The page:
The film was not helped by the movie-of-the-week look that cinematographer Ted Voigtlander brought to the project, it had none of the atmospheric effects one would expect to find in a horror movie, visual or otherwise. The cast was clearly “in the know” as to how ridiculous the movie was shaping up to be – Janet Leigh is on record stating that the film lacked an “ideal director” to bring the script to life – and thus performances ranged from bored to disinterested. So with a ridiculous premise and a cast of mostly Western actors – Janet Leigh agreeing to do the part simply because it was being shot close to home – it was up to the special effects department to save the day. They didn’t. The filmmakers used the standard technique of shooting the rabbits on miniature sets and filming it all in slow motion – with the odd shot of a guy in a rabbit suit to do the actual attacking – and with the added sound effects of a “thumping” giant herd of rabbits. But as much as they tried to sell this giant menace, the resulting effect was laughable to say the least. Now to be fair, making the Easter Bunny into a credible threat wasn’t easy – overcoming a rabbit’s innate cuteness does seem insurmountable – but we do know it is possible.
Night of the Lepus would have been better off if it hadn’t taken itself so seriously – that they thought a giant killer rabbit film could be played straight is just baffling – and trying to do so is probably the film’s biggest misstep; if they had played it a little more self-aware, we could have ended up with a pretty fun film. At one point in the film, our heroes need to herd the giant rabbits towards an electrified section of railway tracks – to then fry the poor buggers while the National Guard pumps rounds of ammunition into them – and to herd rabbits, a police officer is sent to a local drive-in to recruit civilians to aid in this plan. It’s at this point that we are treated to the one single moment of joy this film has to offer, and that comes when the police officer yells at the drive-in patrons, “Attention! Attention! Ladies and gentlemen, attention! There is a herd of killer rabbits headed this way and we desperately need your help!” With more of this kind of dialogue, and a cast willing to place tongue firmly in cheek, we could have had a comedy classic on our hands. Instead, the filmmakers played their hand straight down the line, ending with a bunny massacre that was pretty unpleasant to watch, and subsequently giving us a rather dour and lifeless monster movie.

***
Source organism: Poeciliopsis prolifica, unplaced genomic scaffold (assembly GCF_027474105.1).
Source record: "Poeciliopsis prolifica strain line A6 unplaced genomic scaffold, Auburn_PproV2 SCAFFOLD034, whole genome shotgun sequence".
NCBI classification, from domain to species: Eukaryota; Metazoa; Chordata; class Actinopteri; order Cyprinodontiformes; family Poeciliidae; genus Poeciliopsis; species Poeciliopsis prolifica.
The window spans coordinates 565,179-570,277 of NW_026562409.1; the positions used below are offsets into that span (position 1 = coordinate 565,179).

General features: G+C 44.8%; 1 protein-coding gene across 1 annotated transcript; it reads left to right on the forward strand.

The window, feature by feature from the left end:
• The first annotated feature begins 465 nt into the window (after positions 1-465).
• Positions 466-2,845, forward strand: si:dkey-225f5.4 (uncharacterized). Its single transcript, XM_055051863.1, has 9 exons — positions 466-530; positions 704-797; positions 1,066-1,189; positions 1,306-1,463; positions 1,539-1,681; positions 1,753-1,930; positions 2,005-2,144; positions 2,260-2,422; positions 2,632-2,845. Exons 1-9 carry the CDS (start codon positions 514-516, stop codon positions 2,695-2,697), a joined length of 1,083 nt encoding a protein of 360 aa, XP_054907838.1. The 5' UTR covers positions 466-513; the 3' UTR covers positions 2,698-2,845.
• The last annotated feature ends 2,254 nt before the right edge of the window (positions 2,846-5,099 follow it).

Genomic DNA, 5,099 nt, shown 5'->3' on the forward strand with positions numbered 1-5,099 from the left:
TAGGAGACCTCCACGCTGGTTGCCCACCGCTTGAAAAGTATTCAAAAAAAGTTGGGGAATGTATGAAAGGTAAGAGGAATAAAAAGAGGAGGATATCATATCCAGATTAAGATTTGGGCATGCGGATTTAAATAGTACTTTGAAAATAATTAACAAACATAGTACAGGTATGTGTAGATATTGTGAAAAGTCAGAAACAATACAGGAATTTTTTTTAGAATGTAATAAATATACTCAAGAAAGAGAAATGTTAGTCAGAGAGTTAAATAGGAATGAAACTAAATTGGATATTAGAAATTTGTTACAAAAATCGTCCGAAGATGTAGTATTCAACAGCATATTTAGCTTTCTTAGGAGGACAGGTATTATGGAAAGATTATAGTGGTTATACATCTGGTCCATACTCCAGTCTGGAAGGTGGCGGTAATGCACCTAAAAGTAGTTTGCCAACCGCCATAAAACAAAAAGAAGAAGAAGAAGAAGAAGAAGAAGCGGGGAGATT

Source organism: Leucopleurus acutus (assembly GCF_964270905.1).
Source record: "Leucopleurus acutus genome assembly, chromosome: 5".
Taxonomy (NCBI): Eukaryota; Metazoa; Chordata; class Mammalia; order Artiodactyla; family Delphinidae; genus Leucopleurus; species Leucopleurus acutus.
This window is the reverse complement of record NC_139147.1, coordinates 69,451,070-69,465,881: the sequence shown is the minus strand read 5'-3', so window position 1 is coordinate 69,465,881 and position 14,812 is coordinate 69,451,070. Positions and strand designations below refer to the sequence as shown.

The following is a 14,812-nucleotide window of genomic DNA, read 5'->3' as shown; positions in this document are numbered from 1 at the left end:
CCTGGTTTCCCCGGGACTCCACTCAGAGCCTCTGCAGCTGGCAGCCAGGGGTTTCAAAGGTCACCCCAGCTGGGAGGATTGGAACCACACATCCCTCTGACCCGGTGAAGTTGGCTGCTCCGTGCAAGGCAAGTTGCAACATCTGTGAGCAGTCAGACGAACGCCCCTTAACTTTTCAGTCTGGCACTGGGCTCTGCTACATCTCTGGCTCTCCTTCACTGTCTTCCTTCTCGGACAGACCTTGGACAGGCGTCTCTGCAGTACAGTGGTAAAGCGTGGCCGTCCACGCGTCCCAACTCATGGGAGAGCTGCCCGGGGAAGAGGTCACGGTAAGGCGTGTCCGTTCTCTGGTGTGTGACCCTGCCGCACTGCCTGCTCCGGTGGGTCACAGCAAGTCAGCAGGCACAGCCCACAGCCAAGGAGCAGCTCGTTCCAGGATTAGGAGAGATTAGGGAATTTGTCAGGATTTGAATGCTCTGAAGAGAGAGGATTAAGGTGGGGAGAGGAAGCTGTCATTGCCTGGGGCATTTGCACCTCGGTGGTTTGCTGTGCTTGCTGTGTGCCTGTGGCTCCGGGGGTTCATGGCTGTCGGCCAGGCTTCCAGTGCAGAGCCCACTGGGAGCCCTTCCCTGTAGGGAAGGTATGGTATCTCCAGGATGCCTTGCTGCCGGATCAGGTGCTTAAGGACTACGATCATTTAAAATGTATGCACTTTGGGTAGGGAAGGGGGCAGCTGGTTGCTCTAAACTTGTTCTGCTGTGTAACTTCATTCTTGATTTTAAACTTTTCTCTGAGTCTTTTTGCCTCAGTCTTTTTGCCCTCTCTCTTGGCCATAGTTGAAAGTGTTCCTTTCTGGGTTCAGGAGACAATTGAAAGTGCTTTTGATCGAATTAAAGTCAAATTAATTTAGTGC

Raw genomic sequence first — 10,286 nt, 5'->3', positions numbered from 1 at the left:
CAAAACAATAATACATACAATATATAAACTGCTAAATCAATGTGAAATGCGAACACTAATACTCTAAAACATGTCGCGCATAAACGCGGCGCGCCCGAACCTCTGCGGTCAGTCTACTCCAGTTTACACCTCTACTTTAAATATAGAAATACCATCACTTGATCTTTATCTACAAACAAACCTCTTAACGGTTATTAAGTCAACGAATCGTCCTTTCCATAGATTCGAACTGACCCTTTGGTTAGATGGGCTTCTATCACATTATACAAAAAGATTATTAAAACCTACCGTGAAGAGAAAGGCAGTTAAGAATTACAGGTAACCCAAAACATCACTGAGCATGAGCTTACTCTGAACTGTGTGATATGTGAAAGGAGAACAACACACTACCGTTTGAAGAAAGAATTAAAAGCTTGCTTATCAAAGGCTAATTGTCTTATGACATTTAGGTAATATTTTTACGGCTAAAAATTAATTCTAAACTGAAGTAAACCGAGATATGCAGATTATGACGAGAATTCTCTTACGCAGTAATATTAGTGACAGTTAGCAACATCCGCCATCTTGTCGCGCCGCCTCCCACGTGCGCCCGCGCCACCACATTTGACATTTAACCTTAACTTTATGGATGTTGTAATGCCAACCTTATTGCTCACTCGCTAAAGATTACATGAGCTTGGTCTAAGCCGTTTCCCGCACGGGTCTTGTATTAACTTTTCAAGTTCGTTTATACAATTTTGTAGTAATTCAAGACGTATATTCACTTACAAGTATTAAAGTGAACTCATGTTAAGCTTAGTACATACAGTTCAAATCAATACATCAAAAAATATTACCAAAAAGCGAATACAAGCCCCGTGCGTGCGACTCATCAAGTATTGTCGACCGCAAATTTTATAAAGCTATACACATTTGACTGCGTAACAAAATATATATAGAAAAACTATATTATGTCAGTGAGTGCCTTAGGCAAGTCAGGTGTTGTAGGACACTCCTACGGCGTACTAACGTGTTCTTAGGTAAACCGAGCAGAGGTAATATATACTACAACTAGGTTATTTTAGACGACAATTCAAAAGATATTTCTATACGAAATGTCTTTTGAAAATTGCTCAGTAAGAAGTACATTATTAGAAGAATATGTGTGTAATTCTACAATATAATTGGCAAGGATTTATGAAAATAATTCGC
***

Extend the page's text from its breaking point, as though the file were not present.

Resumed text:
Note: The plan to use an electrified section of a railway line as a barrier to stop the giant rabbits somehow misses the fact that rabbits can jump. Are we supposed to believe a rabbit the size of a car can’t jump four feet?
When it comes to the genre of nature fighting back, there are certainly worse entries than Night of the Lepus – the film The Killer Shrews, which used Coon dogs in shrew costumes, being one of the worst – but its attempt and consequent failure to make bunnies scary is indefensible. The film could have tried to focus on man’s meddling with nature – making an environmental message in a horror film is certainly not unheard of – but instead, we got an overly talky monster movie where the talking didn’t actually say anything. Shout Factory has recently released a Blu-ray with a new 2K scan of the movie – it is quite the gorgeous print – with two very informative commentary tracks, but overall this movie on its own is a bit of a slog at times, and thus hard to recommend.
Night of the Lepus (1972)
Night of the Lepus can never escape its ludicrous premise, and the rabbits never stop being cute and cuddly, worst of all is that the film never once achieves tension or provides even an ounce of scares.